Rugby Football Union plans on trialling a law that will lower the height of a tackle. This change in rugby laws comes out of the effort to make the sport safer. Statistics about England’s professional rugby show that brain injuries have been on the continuous rise for the past seven seasons. For this reason, the legal height of the tackle will be lowered from the shoulder line to the armpit line.
World Rugby added an amendment to the 2018/19 Championship Cup Law. The new law dictates that “a player must not tackle an opponent early, late or dangerously.” Discussing the definition of a dangerous tackle, the law describes it as above the armpit line. “Dangerous tackling includes, but is not limited to, tackling or attempting to tackle an opponent above the armpit line even if the tackle starts below the armpit line.”
The RFU’s Director of Professional Rugby, Nigel Melville explained that tackles are the cause of about 47 per cent of all injuries in rugby. He believes that the new tackle law will help increase the safety of both ball carriers and tacklers.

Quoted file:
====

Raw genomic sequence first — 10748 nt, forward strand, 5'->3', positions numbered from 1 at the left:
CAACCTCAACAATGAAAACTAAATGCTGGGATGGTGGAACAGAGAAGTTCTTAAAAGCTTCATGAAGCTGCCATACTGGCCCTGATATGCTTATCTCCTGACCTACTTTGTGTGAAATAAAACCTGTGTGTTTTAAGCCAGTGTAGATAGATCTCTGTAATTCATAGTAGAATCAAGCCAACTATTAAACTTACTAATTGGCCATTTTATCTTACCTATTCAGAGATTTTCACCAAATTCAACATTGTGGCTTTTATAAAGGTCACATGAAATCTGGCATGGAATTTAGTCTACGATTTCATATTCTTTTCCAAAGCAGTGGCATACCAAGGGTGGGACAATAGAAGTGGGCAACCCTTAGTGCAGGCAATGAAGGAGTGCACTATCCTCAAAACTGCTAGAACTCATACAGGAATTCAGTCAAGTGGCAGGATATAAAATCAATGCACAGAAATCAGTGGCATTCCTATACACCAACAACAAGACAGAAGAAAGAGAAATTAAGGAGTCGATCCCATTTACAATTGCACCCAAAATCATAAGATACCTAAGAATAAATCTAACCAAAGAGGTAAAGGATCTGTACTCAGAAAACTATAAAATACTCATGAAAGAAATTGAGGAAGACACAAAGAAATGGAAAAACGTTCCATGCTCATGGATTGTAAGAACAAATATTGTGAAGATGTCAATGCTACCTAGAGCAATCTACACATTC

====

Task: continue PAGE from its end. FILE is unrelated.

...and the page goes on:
However, Scotland’s Richie Vernon and Grayson Hart don’t agree with Melville. Both rugby players believe that the new tackle height is the best solution. As Vernon explained, the new law will mostly affect tacklers going against natural tackling techniques of some players.
London Scottish scrum-half, Hart explained that the new law would put all the responsibility on the tackler. He added that the ball-carrier has to have some responsibility in this too. In Hart’s experience, he saw more injuries happen as a result of a low tackle – not a high tackle. “The best thing we can do is continue to encourage players to be instinctive and intuitive,” said Hart.
Hart and Vernon are not the only players who don’t believe the new tackle law will deliver desired results. Jim Hamilton, who played for betting sites favourites, Saracens, believes that the new tackle law would only lead to more head injuries. However, no one proposed an alternative to the new tackle height. So everything the rugby community can do now is wait for the results of the trial.